Boris Johnson has defended the controversial £4bn takeover of UK defence and aerospace company Cobham by a US private equity firm.
The government approved the sale of Cobham to Advent International on Friday, after the deal was delayed because of national security concerns.
Former First Sea Lord Admiral Lord West said Cobham holds defence technologies which are “critically important”.
But the PM said “a lot of checks” had been gone through to satisfy concerns.
Speaking on a trip to see British troops in Estonia, Mr Johnson said: “I think it’s very important that we should have an open and dynamic market economy.
“A lot of checks have been gone through to make sure that in that particular case all the security issues that might be raised can be satisfied and the UK will continue to be a very, very creative and dynamic contributor to that section of industry and all others.”
Advent International made its initial offer in July and it was approved by shareholders in August.
The government ordered a review from the competition regulator, the Competition and Markets Authority (CMA), a week after Admiral Lord West expressed concerns, in an interview with the Daily Mail,
The CMA’s report, published at the end of October, said the MoD had outlined two main areas of security concern over the sale:
- The risk of “unauthorised persons” obtaining information about the MoD’s capabilities and activity
- The threat to existing MoD programmes (due to funding cuts or moving capabilities “off-shore”)
In a statement on Friday, Business Secretary Andrea Leadsom said she was satisfied the risks that had been identified had been mitigated “to an acceptable level” – and allowed the deal to go ahead.
But Admiral Lord West said that while he was “delighted” that was the case, “it does mean that there are national security risks that are being mitigated”.
He stressed the importance of maintaining defence capabilities in what he called a “chaotic and rapidly changing world where old alliances are no longer certain”, adding “no other advanced industrial nation and certainly no permanent member of the UN Security Council is so cavalier about giving up such capabilities”.
Sir Ed Davey, acting leader of the Lib Dems, described the move as “deeply concerning”.
He added that “we have yet to see evidence” that the previous concerns over national security had been mitigated.
The decision to approve the takeover was described as “deeply disappointing’ by Lady Nadine Cobham – part of the family which set up the UK firm.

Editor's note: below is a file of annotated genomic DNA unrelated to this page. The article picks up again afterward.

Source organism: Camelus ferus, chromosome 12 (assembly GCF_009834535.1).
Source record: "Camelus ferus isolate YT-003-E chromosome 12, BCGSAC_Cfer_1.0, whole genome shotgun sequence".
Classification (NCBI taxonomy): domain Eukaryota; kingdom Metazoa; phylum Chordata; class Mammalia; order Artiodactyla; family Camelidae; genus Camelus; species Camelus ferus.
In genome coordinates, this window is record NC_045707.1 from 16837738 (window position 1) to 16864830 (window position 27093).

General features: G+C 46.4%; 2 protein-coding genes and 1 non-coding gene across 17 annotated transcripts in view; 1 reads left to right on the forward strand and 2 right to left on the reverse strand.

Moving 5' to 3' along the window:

She criticised the timing of the announcement, saying it was “cynically timed to avoid scrutiny on the weekend before Christmas”, adding: “In one of its first major economic decisions, the government is not taking back control so much as handing it away.”
Shonnel Malani, partner at Advent, said the firm took the takeover “seriously”.
“We are confident the transaction and undertakings being given on national security, jobs and future investment, provide important long-term assurances for both Cobham’s employees and customers, particularly in the UK and also globally,” Mr Malani added.
Cobham, which employs 10,000 people, has extensive contracts with the British military and is seen as a world leader in air-to-air refuelling technology.
The firm, based in Wimborne, Dorset, also makes electronic warfare systems and communications for military vehicles.
Its expertise played a significant role in the Falklands War, allowing the Royal Air Force to attack the remote Port Stanley airfield.
Mrs Leadsom said the decision had been “meticulously thought over” and that she had taken advice from the defence secretary and the deputy national security adviser.
She added that sensitive government information would continue to be protected under the new owner and existing contracts would be honoured.
The company is also obliged to give the government prior notice of any plans to sell the whole, or elements of, Cobham’s business.
Just before 10pm on a Friday is an odd time for this kind of thing to be announced.
One defence analyst remarked that it was as if the government rather wanted no-one to notice what had happened.
The curious timing may actually draw more attention than if it had been done at a more normal hour – few doubted the government would block the deal, and shareholders in Cobham have already voted overwhelmingly in favour.
It says something of the sensitive nature of Cobham’s business that much of the published version of the competition regulator’s report on the takeover was simply blacked out.
In one unedited passage of the report, the Ministry of Defence said if the deal went ahead there was “a risk that the institutional framework and safeguards required by the government’s security framework may be undermined”.
Cobham plc is a group of defence and technology businesses which started out as a family firm founded by Sir Alan Cobham.
Sir Alan became a flying instructor in 1918 after volunteering to join the Royal Air Force during World War One.
He received a knighthood from King George V in 1926 for his pioneering work in aviation.
Sir Alan became a household name after devising Cobham’s Flying Circus in the early 1930s. The aeronautical acrobatics show toured England and South Africa.
He then went on to focus on air-to-air refuelling and formed Flight Refuelling Limited in 1934, which developed into Cobham plc as it is known today.
Aside from aviation, Cobham’s innovations include lightweight tanks, radar technology for maritime defence and spacecraft technology.